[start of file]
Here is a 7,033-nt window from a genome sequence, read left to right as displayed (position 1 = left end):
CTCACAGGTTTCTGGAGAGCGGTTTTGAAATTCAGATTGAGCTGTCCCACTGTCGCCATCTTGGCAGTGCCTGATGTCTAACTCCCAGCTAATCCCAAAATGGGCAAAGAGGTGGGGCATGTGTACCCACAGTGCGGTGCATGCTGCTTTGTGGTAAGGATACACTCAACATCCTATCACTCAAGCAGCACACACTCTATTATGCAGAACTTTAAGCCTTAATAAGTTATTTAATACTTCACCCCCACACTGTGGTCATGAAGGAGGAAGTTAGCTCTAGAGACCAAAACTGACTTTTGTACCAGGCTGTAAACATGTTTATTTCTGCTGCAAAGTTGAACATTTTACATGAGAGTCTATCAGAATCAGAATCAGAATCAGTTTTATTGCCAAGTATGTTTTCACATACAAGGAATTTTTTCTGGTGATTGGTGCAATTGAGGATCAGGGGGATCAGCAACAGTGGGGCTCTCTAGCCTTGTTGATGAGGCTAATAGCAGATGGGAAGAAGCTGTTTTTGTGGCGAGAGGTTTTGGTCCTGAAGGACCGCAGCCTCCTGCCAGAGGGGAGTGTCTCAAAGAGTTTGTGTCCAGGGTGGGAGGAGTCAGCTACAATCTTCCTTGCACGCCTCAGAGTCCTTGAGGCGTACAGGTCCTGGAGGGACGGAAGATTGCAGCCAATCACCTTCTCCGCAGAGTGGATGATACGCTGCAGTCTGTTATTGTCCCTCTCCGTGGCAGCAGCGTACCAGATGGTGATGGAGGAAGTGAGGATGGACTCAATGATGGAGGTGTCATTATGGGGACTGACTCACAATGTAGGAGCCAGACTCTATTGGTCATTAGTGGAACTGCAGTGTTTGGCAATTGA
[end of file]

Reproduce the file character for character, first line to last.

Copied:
Here is a 7,033-nt window from a genome sequence, read left to right as displayed (position 1 = left end):
CTCACAGGTTTCTGGAGAGCGGTTTTGAAATTCAGATTGAGCTGTCCCACTGTCGCCATCTTGGCAGTGCCTGATGTCTAACTCCCAGCTAATCCCAAAATGGGCAAAGAGGTGGGGCATGTGTACCCACAGTGCGGTGCATGCTGCTTTGTGGTAAGGATACACTCAACATCCTATCACTCAAGCAGCACACACTCTATTATGCAGAACTTTAAGCCTTAATAAGTTATTTAATACTTCACCCCCACACTGTGGTCATGAAGGAGGAAGTTAGCTCTAGAGACCAAAACTGACTTTTGTACCAGGCTGTAAACATGTTTATTTCTGCTGCAAAGTTGAACATTTTACATGAGAGTCTATCAGAATCAGAATCAGAATCAGTTTTATTGCCAAGTATGTTTTCACATACAAGGAATTTTTTCTGGTGATTGGTGCAATTGAGGATCAGGGGGATCAGCAACAGTGGGGCTCTCTAGCCTTGTTGATGAGGCTAATAGCAGATGGGAAGAAGCTGTTTTTGTGGCGAGAGGTTTTGGTCCTGAAGGACCGCAGCCTCCTGCCAGAGGGGAGTGTCTCAAAGAGTTTGTGTCCAGGGTGGGAGGAGTCAGCTACAATCTTCCTTGCACGCCTCAGAGTCCTTGAGGCGTACAGGTCCTGGAGGGACGGAAGATTGCAGCCAATCACCTTCTCCGCAGAGTGGATGATACGCTGCAGTCTGTTATTGTCCCTCTCCGTGGCAGCAGCGTACCAGATGGTGATGGAGGAAGTGAGGATGGACTCAATGATGGAGGTGTCATTATGGGGACTGACTCACAATGTAGGAGCCAGACTCTATTGGTCATTAGTGGAACTGCAGTGTTTGGCAATTGA